Co-op Wine Top Stories Wine

Co-op Côteaux Les Cèdres Lebanese Wine Review

As a regular Co-op shopper (there’s one around the corner from my house), I must admit I’ve tried pretty much all of their wines over the last couple of years (apart from the really cheap ones). So I did a small mental fist-pump (I’m far too English to do a large physical fist-pump) when I spotted they had a whole new range on the shelf.

The team at Co-op HQ were also kind enough to send me a press catalogue (see pic), and I’m pleased to report that they’ve gone a bit up-market. Sure, the selection’s still heavy on the old faves (yes I’m talking to you, Sauvignon Blanc), but there are some adventurous additions like this classy-looking Lebanese number (yay)! My only gripe is that they seem to have discontinued my old friend the Macon-Villages (boo)! Oh how I will miss you, Co-op Macon-Villages.

This one’s from the Bekaa Valley, a mountainous region in central Lebanon, to the east of Beirut. According to my research, grape cultivation became more popular here when the government cracked down on cannabis production — now there’s a fact you can roll up and pass around your dinner-party table. The area specialises in Cabernet Sauvignon, and this one’s made from a blend of Cab Sauv (55%), Tempranillo (35%) and Syrah (5%).

Phew, that’s three serious, heavy-duty grapes. And as you’d expect from such a concoction, this is a rich, tough, darkly coloured wine with a subtle but firm tannin kick. In fact, it’s about as dark as wine gets. In a parallel universe, you could use it to tar pavements with.

It’s not super-strong on the nose, but it does throw out some interesting notes. I got cherry initially, before it opened up to reveal clearly-defined nutty aromas — specifically almond (or marzipan, if you prefer). And what do you get when you blend cherry with almond? Yes, a Mr Kipling’s cherry bakewell slice of course. Co-op, it seems, do sell some exceedingly good wines.

Similar to: a Cabernet Sauvignon-based Bordeaux blend.

Good for: fans of heavy, dark, rich reds. Red meat. Showing off that you’ve bought something unusual.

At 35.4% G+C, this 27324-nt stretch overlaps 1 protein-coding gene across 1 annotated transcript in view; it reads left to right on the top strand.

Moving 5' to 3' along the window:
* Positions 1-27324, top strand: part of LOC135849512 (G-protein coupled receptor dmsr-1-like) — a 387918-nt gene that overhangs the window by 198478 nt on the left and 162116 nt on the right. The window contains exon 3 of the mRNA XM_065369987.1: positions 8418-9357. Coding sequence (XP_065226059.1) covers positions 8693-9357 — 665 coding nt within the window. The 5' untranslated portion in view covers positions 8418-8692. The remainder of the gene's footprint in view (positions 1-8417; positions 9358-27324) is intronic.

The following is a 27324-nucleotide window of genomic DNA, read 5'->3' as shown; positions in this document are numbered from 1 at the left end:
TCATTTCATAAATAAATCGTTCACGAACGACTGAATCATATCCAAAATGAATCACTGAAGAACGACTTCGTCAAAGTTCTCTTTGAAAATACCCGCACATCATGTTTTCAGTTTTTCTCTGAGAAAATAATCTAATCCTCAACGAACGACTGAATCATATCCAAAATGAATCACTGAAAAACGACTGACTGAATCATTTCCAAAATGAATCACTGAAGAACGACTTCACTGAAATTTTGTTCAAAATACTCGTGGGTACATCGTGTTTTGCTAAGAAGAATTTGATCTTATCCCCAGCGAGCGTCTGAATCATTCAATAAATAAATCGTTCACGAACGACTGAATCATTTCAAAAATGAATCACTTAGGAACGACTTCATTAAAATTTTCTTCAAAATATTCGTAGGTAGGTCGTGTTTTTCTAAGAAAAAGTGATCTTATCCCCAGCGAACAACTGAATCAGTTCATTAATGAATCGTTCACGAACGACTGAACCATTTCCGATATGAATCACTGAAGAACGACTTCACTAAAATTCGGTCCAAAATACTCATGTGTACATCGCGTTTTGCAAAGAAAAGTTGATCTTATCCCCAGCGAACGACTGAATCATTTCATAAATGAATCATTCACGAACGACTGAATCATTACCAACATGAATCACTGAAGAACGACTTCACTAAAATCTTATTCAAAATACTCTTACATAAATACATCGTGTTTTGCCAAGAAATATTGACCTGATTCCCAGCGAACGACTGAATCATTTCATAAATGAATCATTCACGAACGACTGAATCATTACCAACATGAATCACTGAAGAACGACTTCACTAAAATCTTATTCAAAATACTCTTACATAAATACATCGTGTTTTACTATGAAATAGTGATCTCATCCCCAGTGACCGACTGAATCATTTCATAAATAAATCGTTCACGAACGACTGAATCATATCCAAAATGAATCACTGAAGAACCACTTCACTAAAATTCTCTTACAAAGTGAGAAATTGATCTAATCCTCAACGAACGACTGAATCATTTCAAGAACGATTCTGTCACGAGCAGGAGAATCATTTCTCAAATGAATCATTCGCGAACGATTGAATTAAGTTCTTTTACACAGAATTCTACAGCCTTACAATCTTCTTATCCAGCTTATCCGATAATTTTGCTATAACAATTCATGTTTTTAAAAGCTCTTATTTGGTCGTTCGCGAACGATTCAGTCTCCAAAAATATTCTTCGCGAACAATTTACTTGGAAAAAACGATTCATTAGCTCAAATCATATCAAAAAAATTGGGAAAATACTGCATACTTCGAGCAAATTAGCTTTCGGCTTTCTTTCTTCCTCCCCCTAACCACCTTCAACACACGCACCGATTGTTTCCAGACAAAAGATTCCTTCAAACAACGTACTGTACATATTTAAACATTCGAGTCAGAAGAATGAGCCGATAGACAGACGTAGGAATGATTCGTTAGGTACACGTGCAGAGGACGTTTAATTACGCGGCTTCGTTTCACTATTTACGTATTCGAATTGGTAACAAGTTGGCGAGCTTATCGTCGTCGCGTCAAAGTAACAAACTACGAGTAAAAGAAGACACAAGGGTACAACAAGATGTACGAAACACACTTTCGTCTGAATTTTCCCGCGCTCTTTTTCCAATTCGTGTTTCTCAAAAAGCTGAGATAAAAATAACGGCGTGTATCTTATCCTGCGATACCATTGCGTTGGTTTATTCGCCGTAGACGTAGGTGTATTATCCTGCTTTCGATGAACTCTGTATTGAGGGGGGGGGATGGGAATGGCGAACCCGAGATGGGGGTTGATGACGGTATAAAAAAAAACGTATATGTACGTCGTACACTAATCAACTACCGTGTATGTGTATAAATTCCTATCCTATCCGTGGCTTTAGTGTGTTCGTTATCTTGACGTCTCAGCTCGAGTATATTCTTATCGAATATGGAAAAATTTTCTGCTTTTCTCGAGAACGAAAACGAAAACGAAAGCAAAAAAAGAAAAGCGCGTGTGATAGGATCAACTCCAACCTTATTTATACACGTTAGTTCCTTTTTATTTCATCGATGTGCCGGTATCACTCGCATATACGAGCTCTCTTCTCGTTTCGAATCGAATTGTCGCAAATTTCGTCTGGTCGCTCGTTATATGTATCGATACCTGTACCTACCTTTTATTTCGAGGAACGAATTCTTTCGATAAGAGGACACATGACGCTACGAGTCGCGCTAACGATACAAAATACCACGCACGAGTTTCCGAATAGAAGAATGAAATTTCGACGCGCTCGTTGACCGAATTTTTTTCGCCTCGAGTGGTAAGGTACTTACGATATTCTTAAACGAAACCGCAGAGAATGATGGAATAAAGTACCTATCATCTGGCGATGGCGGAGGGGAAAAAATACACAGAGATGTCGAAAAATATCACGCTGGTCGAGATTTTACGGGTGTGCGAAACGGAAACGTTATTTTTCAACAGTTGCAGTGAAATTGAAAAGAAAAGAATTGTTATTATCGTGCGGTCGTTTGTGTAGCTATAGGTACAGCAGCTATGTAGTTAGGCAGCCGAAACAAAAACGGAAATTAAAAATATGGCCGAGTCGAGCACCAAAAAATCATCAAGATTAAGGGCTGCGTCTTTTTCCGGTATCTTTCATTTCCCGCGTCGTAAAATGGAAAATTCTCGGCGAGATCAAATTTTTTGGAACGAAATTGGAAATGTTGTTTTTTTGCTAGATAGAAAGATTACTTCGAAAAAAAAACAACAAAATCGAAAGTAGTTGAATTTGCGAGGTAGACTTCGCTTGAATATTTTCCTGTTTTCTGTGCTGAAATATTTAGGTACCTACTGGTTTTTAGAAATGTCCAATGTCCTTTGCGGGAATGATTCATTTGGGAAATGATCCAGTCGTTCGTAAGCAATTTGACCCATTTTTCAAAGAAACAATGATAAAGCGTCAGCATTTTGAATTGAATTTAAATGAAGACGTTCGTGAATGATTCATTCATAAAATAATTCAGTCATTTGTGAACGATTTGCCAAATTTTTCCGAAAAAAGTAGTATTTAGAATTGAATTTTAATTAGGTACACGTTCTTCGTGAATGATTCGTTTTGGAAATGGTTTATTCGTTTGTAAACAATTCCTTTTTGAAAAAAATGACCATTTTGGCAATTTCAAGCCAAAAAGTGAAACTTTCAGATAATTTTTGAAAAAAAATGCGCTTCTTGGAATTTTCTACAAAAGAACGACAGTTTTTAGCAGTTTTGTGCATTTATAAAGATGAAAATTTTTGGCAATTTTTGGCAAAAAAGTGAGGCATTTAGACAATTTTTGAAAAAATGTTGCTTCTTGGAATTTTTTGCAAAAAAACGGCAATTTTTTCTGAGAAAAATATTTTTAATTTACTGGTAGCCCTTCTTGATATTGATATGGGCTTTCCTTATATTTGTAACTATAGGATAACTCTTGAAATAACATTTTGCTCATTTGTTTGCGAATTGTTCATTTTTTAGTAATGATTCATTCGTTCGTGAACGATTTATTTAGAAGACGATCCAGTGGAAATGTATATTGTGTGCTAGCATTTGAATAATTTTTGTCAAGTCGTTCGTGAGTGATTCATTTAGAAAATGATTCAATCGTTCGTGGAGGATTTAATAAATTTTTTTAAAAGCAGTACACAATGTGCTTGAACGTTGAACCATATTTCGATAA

Bad for: people who prefer really smooth wines with low tannin.

*Addendum: although it wasn’t obvious to me at the time of writing this review, I’ve since been told this is a Fairtrade wine, meaning a fairer deal for producers in developing countries. All the more reason to try it!

Côteaux les Cèdres du Liban 2014 from Co-op. 13.5% vol, £11.99

4.5 NINJA STARS
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If you found this post interesting, you might also enjoy my feature on Armenian wine in the UK

 

6 comments on “Co-op Côteaux Les Cèdres Lebanese Wine Review

  1. Simon Mawson

    I have just tried this. It’s expensive, but I really liked it. Like those more famous Hochar wines, it has a very distinctive taste (but to be really clear, this wine does not resemble the Hochar wines either). The taste that came to my mind was Retsina (…..in a good way!). Very middle eastern, very sophisticated……I can’t wait for it to be discounted!!

    Liked by 1 person

    • Cheers Simon. Yeah, it’s proving to be a really popular one, from what I’ve heard. If I notice it’s been discounted I’ll let you know (I’m in Co-op too often for my own good).

      Like

  2. Pat Wingfield

    Really enjoyed this wine. Don’t normally pay so much for wine but it was well worth it. Going back for more!

    Like

    • That’s good to hear. Yeah, it’s not cheap but I think £10-12 is the sweet spot where you get the best combo of quality and value. Glad you enjoyed it.

      Like

  3. Pingback: Best Co-op Wines 2018 – The Wine Ninjas

  4. Pingback: Where To Find Armenian Wine For Sale In The UK – The Wine Ninjas

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